For each environment, produce a physical diagram of communications infrastructure, such as routers, switches, firewalls, and network links. Where available, collect capacity information on the communications infrastructure.
The following diagrams should be considered for development within a Technology Architecture:
The structure of diagrams is based on the attributes of metamodel entities, as defined in Part IV, 34. Content Metamodel.
Once the Technology Architecture catalogs, matrices, and diagrams have been developed, architecture modeling is completed by formalizing the technology-focused requirements for implementing the Target Architecture.
These requirements may:
Within this step, the architect should identify requirements that should be met by the architecture (see 17.2.2 Requirements Development).
The services portfolios are combinations of basic services from the service categories in the TOGAF TRM that do not conflict. The combination of services are again tested to ensure support for the applications. This is a prerequisite to the later step of defining the architecture fully.
The previously identified requirements can provide more detailed information about:
Where requirements demand definition of specialized services that are not identified in TOGAF, consideration should be given to how these might be replaced if standardized services become available in the future.
For each building block, build up a service description portfolio as a set of non-conflicting services. The set of services must be tested to ensure that the functionality provided meets application requirements.
Develop a Baseline Description of the existing Technology Architecture, to support the Target Technology Architecture. The scope and level of detail to be defined will depend on the extent to which existing technology components are likely to be carried over into the Target Technology Architecture, and on whether architectural descriptions exist, as described in 12.2 Approach.
Identify the relevant Technology Architecture building blocks, drawing on any artifacts held in the Architecture Repository. If nothing exists within the Architecture Repository, define each application in line with the Technology Portfolio catalog (see Part IV, 34. Content Metamodel).
Begin by converting the description of the existing environment into the terms of the organization's Foundation Architecture (e.g., the TOGAF Foundation Architecture's TRM). This will allow the team developing the architecture to gain experience with the model and to understand its component parts. The team may be able to take advantage of a previous architectural definition, but it is assumed that some adaptation may be required to match the architectural definition techniques described as part of this process. Another important task is to set down a list of key questions which can be used later in the development process to measure the effectiveness of the new architecture.
Where new architecture models need to be developed to satisfy stakeholder concerns, use the models identified within Step 1 as a guideline for creating new architecture content to describe the Baseline Architecture.
Develop a Target Description for the Technology Architecture, to the extent necessary to support the Architecture Vision, Target Business Architecture, and Target Information Systems Architecture. The scope and level of detail to be defined will depend on the relevance of the technology elements to attaining the Target Architecture, and on whether architectural descriptions exist. To the extent possible, identify the relevant Technology Architecture building blocks, drawing on the Architecture Repository (see Part V, 41. Architecture Repository).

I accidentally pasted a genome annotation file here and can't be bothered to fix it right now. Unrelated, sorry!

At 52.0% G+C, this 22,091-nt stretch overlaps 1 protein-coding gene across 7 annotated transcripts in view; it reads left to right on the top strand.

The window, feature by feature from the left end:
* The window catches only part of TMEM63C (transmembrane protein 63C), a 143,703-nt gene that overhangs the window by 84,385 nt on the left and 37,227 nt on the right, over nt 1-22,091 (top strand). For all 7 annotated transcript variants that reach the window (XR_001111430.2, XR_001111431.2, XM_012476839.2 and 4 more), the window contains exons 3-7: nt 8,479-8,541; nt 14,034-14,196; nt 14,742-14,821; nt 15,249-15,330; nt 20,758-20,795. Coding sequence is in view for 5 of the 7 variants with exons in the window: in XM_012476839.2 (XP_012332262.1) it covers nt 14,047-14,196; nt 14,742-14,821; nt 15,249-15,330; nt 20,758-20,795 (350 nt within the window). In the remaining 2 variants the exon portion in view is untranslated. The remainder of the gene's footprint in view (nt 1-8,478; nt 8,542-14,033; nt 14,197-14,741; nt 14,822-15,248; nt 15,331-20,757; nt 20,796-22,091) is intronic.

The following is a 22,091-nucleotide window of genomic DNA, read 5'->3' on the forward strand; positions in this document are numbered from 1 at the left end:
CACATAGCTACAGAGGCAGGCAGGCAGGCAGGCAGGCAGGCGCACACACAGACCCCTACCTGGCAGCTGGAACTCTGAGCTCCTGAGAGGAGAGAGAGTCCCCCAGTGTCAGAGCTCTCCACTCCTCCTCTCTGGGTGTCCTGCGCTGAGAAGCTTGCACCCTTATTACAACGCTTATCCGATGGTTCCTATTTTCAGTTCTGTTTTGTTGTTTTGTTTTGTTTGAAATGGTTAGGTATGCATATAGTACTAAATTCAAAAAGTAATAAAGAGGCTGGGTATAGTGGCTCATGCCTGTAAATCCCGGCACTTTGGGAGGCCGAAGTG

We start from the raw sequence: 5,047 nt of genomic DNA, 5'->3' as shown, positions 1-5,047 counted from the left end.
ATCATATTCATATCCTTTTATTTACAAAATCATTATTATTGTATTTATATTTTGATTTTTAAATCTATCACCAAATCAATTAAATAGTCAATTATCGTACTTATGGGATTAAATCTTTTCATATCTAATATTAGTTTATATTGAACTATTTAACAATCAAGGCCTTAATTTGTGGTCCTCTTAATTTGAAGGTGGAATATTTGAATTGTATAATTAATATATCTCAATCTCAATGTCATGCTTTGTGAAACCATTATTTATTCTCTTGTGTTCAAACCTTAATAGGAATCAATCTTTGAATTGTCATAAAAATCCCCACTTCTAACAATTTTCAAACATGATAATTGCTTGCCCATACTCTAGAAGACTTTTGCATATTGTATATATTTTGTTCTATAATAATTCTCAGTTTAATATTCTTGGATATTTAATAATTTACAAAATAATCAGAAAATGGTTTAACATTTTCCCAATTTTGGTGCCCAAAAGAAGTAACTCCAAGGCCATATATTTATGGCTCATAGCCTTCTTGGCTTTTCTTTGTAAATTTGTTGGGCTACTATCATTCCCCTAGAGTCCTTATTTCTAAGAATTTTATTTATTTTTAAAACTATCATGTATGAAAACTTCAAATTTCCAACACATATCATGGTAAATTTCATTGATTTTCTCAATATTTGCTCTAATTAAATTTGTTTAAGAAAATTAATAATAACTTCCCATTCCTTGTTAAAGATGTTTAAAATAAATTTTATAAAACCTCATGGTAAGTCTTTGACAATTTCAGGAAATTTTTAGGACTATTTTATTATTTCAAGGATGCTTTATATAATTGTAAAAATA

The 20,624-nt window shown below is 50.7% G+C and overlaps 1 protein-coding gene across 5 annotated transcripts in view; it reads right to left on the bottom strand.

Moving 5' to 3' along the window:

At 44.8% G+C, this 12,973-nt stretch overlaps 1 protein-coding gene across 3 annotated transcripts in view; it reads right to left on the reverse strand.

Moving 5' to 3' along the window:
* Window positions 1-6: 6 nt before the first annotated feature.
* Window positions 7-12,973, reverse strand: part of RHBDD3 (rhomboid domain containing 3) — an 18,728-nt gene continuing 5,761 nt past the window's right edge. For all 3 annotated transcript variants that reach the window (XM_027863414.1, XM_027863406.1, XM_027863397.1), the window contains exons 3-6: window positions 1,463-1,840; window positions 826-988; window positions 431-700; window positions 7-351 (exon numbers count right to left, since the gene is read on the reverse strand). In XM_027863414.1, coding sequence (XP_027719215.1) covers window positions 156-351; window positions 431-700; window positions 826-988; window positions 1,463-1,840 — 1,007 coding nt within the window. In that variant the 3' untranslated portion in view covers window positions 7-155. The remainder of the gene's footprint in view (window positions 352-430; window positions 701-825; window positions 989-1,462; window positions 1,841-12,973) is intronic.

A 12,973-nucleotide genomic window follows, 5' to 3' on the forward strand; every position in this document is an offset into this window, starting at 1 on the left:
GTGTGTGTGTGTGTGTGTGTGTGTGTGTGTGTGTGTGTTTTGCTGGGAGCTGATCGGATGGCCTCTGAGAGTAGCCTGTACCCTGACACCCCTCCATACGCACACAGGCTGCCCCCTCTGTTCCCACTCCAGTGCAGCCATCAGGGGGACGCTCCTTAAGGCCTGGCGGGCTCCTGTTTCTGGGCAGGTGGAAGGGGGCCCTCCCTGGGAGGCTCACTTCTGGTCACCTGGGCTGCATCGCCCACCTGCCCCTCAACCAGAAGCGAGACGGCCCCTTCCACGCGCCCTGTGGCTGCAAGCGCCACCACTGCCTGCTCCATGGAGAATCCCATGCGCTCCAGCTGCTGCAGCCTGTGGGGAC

A key process in the creation of a broad architectural model of the target system is the conceptualization of building blocks. Architecture Building Blocks (ABBs) describe the functionality and how they may be implemented without the detail introduced by configuration or detailed design. The method of defining building blocks, along with some general guidelines for their use in creating an architectural model, is described in Part IV, 37.3 Building Blocks and the ADM.
Where new architecture models need to be developed to satisfy stakeholder concerns, use the models identified within Step 1 as a guideline for creating new architecture content to describe the Target Architecture.
Verify the architecture models for internal consistency and accuracy:
Identify gaps between the baseline and target, using the Gap Analysis technique as described in Part III, 27. Gap Analysis.
Following creation of a Baseline Architecture, Target Architecture, and gap analysis, a Technology Roadmap is required to prioritize activities over the coming phases.
This initial Technology Architecture roadmap will be used as raw material to support more detailed definition of a consolidated, cross-discipline roadmap within the Opportunities & Solutions phase.
Once the Technology Architecture is finalized, it is necessary to understand any wider impacts or implications.
At this stage, other architecture artifacts in the Architecture Landscape should be examined to identify:
Check the original motivation for the architecture project and the Statement of Architecture Work against the proposed Technology Architecture, asking if it is fit for the purpose of supporting subsequent work in the other architecture domains. Refine the proposed Technology Architecture only if necessary.
Document the rationale for building block decisions in the Architecture Definition Document.
Prepare the technology sections of the Architecture Definition Document, comprising some or all of:
If appropriate, use reports and/or graphics generated by modeling tools to demonstrate key views of the architecture. Route the document for review by relevant stakeholders, and incorporate feedback.
The outputs of Phase D may include, but are not restricted to:
The outputs may include some or all of the following:
Choosing the scope of an architecture development cycle carefully will accelerate the pay-back. In contrast, an excessively large scope is unlikely to lead to successful implementation.